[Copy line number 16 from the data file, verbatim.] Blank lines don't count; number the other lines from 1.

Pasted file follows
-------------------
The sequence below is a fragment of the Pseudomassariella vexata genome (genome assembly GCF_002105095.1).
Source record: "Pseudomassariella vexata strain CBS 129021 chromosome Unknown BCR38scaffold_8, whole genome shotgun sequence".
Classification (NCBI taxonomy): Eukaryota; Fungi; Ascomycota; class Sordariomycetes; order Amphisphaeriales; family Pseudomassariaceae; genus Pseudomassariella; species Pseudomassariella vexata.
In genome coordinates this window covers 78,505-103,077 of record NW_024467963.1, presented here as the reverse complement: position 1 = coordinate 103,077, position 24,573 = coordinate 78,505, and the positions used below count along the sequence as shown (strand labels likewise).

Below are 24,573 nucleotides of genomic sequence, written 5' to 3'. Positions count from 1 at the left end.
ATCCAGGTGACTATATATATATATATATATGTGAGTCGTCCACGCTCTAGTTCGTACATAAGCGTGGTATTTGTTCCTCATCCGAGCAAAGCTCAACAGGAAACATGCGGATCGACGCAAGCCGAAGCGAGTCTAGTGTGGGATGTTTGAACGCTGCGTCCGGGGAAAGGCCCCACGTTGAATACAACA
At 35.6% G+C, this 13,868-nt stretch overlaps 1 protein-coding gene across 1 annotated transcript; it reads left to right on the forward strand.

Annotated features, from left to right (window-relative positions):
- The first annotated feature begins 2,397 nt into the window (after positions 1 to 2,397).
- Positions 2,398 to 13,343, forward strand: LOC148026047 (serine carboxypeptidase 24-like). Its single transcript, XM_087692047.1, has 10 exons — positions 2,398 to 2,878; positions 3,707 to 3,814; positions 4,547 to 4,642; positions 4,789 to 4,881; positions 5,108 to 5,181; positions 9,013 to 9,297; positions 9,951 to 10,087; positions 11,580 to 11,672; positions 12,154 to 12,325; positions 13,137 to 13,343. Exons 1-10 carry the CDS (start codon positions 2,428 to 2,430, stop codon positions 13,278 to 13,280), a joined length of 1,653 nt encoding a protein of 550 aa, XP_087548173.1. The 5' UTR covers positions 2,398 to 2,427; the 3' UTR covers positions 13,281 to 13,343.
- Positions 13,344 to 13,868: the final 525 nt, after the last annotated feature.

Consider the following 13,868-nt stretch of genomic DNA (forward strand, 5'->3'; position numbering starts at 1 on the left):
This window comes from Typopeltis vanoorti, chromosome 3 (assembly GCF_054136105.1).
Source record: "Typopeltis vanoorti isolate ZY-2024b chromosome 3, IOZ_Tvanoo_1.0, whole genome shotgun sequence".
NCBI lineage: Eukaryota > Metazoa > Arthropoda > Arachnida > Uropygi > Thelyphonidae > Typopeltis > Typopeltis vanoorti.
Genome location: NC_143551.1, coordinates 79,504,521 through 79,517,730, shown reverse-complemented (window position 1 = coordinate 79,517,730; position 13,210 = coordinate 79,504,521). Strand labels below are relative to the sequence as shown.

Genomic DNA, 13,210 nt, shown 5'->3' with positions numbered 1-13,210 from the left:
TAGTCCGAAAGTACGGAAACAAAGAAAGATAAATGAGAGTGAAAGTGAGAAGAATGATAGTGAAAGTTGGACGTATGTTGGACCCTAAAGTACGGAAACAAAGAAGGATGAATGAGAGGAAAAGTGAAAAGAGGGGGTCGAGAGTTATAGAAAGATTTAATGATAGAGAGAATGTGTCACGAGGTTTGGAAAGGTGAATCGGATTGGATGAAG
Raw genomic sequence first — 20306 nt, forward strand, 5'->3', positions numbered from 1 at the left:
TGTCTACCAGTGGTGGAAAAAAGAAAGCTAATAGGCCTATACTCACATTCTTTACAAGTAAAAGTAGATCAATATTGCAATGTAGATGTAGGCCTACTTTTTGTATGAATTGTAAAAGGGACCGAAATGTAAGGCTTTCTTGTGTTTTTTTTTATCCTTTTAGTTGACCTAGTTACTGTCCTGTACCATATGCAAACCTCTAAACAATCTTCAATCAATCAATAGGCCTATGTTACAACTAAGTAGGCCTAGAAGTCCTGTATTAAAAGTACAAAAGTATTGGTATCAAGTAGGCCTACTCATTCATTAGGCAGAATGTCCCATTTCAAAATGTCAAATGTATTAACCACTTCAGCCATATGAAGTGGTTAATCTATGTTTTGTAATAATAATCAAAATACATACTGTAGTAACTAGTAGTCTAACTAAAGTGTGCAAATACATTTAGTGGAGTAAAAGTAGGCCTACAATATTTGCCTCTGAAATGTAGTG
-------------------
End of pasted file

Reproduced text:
Genome location: NC_143551.1, coordinates 79,504,521 through 79,517,730, shown reverse-complemented (window position 1 = coordinate 79,517,730; position 13,210 = coordinate 79,504,521). Strand labels below are relative to the sequence as shown.